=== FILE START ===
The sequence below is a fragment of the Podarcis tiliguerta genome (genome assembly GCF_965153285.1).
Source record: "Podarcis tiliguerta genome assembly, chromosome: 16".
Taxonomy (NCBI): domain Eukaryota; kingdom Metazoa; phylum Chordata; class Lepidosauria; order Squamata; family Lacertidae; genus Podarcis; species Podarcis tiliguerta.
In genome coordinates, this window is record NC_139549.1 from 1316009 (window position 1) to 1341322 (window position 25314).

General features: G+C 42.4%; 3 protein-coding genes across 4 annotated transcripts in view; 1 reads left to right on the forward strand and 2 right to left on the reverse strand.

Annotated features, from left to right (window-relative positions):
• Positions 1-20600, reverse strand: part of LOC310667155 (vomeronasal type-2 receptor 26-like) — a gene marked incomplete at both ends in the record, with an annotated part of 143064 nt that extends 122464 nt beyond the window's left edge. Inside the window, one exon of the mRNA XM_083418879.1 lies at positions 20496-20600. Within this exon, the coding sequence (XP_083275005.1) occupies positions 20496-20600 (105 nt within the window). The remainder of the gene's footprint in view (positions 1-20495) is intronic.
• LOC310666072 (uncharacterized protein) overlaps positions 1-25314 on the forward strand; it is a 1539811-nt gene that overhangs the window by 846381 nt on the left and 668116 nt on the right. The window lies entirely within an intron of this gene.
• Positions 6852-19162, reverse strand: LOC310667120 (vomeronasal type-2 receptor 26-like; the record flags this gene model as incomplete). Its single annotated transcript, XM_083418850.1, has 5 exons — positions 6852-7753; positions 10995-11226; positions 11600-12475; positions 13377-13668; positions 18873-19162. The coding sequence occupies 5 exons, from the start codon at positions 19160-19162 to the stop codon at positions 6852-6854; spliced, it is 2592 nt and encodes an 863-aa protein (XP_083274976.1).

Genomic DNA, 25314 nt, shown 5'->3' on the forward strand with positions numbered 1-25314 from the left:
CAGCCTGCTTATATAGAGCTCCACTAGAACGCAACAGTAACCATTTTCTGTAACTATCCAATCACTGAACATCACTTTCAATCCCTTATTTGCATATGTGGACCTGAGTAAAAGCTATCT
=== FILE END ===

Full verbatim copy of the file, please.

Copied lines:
The sequence below is a fragment of the Podarcis tiliguerta genome (genome assembly GCF_965153285.1).
Source record: "Podarcis tiliguerta genome assembly, chromosome: 16".
Taxonomy (NCBI): domain Eukaryota; kingdom Metazoa; phylum Chordata; class Lepidosauria; order Squamata; family Lacertidae; genus Podarcis; species Podarcis tiliguerta.
In genome coordinates, this window is record NC_139549.1 from 1316009 (window position 1) to 1341322 (window position 25314).

General features: G+C 42.4%; 3 protein-coding genes across 4 annotated transcripts in view; 1 reads left to right on the forward strand and 2 right to left on the reverse strand.

Annotated features, from left to right (window-relative positions):
• Positions 1-20600, reverse strand: part of LOC310667155 (vomeronasal type-2 receptor 26-like) — a gene marked incomplete at both ends in the record, with an annotated part of 143064 nt that extends 122464 nt beyond the window's left edge. Inside the window, one exon of the mRNA XM_083418879.1 lies at positions 20496-20600. Within this exon, the coding sequence (XP_083275005.1) occupies positions 20496-20600 (105 nt within the window). The remainder of the gene's footprint in view (positions 1-20495) is intronic.
• LOC310666072 (uncharacterized protein) overlaps positions 1-25314 on the forward strand; it is a 1539811-nt gene that overhangs the window by 846381 nt on the left and 668116 nt on the right. The window lies entirely within an intron of this gene.
• Positions 6852-19162, reverse strand: LOC310667120 (vomeronasal type-2 receptor 26-like; the record flags this gene model as incomplete). Its single annotated transcript, XM_083418850.1, has 5 exons — positions 6852-7753; positions 10995-11226; positions 11600-12475; positions 13377-13668; positions 18873-19162. The coding sequence occupies 5 exons, from the start codon at positions 19160-19162 to the stop codon at positions 6852-6854; spliced, it is 2592 nt and encodes an 863-aa protein (XP_083274976.1).

Genomic DNA, 25314 nt, shown 5'->3' on the forward strand with positions numbered 1-25314 from the left:
CAGCCTGCTTATATAGAGCTCCACTAGAACGCAACAGTAACCATTTTCTGTAACTATCCAATCACTGAACATCACTTTCAATCCCTTATTTGCATATGTGGACCTGAGTAAAAGCTATCT